If I were choosing a replacement for Supreme Court Justice Sandra Day O'Connor, I would pick someone not unlike her: a woman who held her own ground and was willing to vote with the more liberal wing at times and the more conservative wing at other times.
If President Bush wanted to really throw Senate Democrats for a loop, he might find a moderate, black Latina.
Stranger things have happened. Like O'Connor beating Chief Justice William Rehnquist to the exit.
The conventional wisdom was that the chief justice, suffering from thyroid cancer and increasingly frail, would be the first to retire from the court on Bush's watch. Shows us.
Within moments of O'Connor's announcement, the speculation and the spin started bursting into air like fireworks - as well as concern about whether Democrats would filibuster any nominee deemed too conservative.
The president has singled out Justices Antonin Scalia and Clarence Thomas as the kind of jurists - conservative - he most respects. But they are just the sort who would trigger the kind of filibuster fight the Senate wrestled with a few weeks ago, with Democrats threatening to bring all work to a halt if they are steamrolled by Bush and the Republican majority.
In his remarks right after the resignation announcement, the President uttered words designed to avoid setting off too many alarms. "I will select a Supreme Court justice that Americans can be proud of." He also said he wanted a "dignified" confirmation process, "characterized by fair treatment, a fair hearing and a fair vote."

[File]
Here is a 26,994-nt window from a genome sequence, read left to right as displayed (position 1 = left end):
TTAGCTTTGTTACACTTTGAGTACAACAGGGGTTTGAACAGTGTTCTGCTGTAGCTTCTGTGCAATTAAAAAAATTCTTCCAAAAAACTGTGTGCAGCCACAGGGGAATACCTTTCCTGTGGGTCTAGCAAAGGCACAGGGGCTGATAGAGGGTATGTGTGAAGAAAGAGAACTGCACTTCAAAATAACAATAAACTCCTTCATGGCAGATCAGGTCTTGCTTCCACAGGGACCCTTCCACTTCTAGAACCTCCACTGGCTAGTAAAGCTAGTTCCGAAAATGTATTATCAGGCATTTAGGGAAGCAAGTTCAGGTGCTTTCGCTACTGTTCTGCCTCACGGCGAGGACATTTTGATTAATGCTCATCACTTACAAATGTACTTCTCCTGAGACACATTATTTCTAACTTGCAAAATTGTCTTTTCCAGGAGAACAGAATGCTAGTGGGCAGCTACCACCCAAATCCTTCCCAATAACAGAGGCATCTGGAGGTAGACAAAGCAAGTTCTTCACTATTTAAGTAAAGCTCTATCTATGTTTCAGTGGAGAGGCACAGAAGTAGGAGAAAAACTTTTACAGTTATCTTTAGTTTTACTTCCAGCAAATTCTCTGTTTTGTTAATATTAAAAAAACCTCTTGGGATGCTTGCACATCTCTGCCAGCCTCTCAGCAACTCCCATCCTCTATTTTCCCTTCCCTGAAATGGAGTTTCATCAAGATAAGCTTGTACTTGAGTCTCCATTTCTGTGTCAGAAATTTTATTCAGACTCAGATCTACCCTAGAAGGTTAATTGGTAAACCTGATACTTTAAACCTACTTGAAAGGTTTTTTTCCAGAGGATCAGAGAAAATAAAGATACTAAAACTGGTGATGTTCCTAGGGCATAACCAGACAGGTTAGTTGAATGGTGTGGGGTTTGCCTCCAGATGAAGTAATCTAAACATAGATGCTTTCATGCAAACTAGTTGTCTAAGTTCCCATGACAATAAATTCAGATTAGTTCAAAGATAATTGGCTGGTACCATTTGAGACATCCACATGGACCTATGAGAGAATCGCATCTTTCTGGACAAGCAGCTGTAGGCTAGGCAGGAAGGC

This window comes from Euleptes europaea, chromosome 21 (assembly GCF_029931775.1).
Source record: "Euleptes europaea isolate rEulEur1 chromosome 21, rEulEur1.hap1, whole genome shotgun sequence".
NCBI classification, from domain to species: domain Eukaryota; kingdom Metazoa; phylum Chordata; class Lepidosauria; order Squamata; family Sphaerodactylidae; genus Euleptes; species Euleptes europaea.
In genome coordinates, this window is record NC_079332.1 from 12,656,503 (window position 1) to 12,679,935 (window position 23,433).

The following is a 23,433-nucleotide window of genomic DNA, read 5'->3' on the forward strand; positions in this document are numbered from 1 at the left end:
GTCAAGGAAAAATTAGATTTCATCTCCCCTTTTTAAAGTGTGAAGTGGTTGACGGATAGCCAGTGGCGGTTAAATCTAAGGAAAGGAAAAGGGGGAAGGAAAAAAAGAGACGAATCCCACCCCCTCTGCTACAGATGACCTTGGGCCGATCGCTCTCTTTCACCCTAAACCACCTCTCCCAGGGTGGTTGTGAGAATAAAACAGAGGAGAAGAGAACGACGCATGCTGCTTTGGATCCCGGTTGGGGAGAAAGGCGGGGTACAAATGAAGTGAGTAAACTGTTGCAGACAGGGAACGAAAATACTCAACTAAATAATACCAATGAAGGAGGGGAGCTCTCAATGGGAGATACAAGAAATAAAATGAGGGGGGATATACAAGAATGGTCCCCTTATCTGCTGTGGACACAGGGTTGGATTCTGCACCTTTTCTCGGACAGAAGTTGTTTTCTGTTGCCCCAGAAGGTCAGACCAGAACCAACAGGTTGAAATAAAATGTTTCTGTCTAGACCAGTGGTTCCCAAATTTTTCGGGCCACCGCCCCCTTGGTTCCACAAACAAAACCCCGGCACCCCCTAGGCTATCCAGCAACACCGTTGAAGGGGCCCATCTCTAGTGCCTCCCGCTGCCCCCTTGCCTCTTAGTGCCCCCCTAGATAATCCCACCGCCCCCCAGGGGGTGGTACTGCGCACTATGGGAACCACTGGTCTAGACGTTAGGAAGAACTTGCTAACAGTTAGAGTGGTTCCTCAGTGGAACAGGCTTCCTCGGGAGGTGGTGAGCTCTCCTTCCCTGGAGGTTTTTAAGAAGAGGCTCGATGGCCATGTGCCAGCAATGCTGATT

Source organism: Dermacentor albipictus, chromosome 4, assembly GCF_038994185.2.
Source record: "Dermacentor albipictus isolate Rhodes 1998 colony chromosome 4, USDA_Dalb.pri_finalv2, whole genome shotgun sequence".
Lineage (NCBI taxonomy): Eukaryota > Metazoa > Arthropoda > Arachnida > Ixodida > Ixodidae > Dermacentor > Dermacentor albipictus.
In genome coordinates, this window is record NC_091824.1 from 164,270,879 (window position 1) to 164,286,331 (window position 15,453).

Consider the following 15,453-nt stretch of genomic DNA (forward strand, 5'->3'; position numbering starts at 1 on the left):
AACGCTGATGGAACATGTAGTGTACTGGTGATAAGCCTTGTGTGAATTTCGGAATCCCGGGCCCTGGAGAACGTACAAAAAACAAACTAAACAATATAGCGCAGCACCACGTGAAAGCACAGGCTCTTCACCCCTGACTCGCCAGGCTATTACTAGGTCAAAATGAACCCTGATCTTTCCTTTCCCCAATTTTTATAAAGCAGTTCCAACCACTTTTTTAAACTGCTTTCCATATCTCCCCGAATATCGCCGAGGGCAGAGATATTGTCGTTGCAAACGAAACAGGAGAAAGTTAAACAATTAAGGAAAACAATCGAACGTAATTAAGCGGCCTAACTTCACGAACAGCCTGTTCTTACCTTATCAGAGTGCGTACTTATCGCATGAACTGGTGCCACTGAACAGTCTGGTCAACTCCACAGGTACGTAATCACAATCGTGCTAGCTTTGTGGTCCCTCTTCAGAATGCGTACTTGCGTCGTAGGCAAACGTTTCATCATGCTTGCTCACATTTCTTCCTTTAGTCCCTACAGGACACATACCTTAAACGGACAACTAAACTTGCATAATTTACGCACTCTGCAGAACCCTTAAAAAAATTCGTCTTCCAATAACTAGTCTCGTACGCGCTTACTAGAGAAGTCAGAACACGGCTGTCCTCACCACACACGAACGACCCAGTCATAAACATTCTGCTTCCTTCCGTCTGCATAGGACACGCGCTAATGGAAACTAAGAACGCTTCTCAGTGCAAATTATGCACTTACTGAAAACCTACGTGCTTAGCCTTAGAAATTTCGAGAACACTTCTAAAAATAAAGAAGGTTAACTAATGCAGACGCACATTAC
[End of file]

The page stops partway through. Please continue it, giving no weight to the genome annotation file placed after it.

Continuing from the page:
Democrats like Sen. Ted Kennedy were quick to praise O'Connor as a model of jurists they could support because, as Kennedy said at a news conference, she was "in the mainstream of conservative judicial thought." But Kennedy followed up with a warning: "If the president abuses his power and nominates someone who threatens to roll back the rights and freedoms of the American people, then the American people will insist that we oppose that nominee and we intend to do so."
Boyden Gray, a Washington insider who had been expected to play a role in pushing through Bush's nomination for a new chief justice, said: "I'm not sure we are as prepared for an O'Connor vacancy." That's no doubt true for the Senate also, but the president wants a new justice in place by October, when the new court term begins.
When O'Connor was selected by then-President Ronald Reagan, that was as proud a moment for many women as had been Lyndon Johnson's choice of Thurgood Marshall as the first black member of the court. Of course, there is no need to think of hers as a woman's seat, but it's a shame that only two women have served on the court.
Thinking like that is certain to drive conservatives like Robert Bork out of their minds. Within moments of the announcement of her resignation, Bork - himself a one-time nominee - was on the airwaves denouncing her as spineless and dismissing the notion that she was, as has oft-been repeated, "a moderate conservative."
Make no mistake: This has the potential to get ugly.